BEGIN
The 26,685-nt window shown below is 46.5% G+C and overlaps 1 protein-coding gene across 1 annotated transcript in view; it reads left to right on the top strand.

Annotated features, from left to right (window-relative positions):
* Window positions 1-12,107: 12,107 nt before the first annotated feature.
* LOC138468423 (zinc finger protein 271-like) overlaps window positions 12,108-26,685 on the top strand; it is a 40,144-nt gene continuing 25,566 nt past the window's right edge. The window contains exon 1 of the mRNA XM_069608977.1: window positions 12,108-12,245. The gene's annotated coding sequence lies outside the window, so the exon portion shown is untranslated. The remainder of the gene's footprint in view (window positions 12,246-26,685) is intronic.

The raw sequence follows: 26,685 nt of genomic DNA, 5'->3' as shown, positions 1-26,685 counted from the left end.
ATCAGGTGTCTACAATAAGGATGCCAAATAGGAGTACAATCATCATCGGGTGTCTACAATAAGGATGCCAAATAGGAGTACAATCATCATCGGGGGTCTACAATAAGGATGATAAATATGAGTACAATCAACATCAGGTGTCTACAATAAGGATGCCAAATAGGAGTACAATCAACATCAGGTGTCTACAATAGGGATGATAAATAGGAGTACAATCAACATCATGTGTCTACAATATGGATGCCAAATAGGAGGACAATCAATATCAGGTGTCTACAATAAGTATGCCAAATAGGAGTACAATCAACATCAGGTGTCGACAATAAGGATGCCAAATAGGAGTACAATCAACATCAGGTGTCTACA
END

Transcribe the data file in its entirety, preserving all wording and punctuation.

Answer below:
The 26,685-nt window shown below is 46.5% G+C and overlaps 1 protein-coding gene across 1 annotated transcript in view; it reads left to right on the top strand.

Annotated features, from left to right (window-relative positions):
* Window positions 1-12,107: 12,107 nt before the first annotated feature.
* LOC138468423 (zinc finger protein 271-like) overlaps window positions 12,108-26,685 on the top strand; it is a 40,144-nt gene continuing 25,566 nt past the window's right edge. The window contains exon 1 of the mRNA XM_069608977.1: window positions 12,108-12,245. The gene's annotated coding sequence lies outside the window, so the exon portion shown is untranslated. The remainder of the gene's footprint in view (window positions 12,246-26,685) is intronic.

The raw sequence follows: 26,685 nt of genomic DNA, 5'->3' as shown, positions 1-26,685 counted from the left end.
ATCAGGTGTCTACAATAAGGATGCCAAATAGGAGTACAATCATCATCGGGTGTCTACAATAAGGATGCCAAATAGGAGTACAATCATCATCGGGGGTCTACAATAAGGATGATAAATATGAGTACAATCAACATCAGGTGTCTACAATAAGGATGCCAAATAGGAGTACAATCAACATCAGGTGTCTACAATAGGGATGATAAATAGGAGTACAATCAACATCATGTGTCTACAATATGGATGCCAAATAGGAGGACAATCAATATCAGGTGTCTACAATAAGTATGCCAAATAGGAGTACAATCAACATCAGGTGTCGACAATAAGGATGCCAAATAGGAGTACAATCAACATCAGGTGTCTACA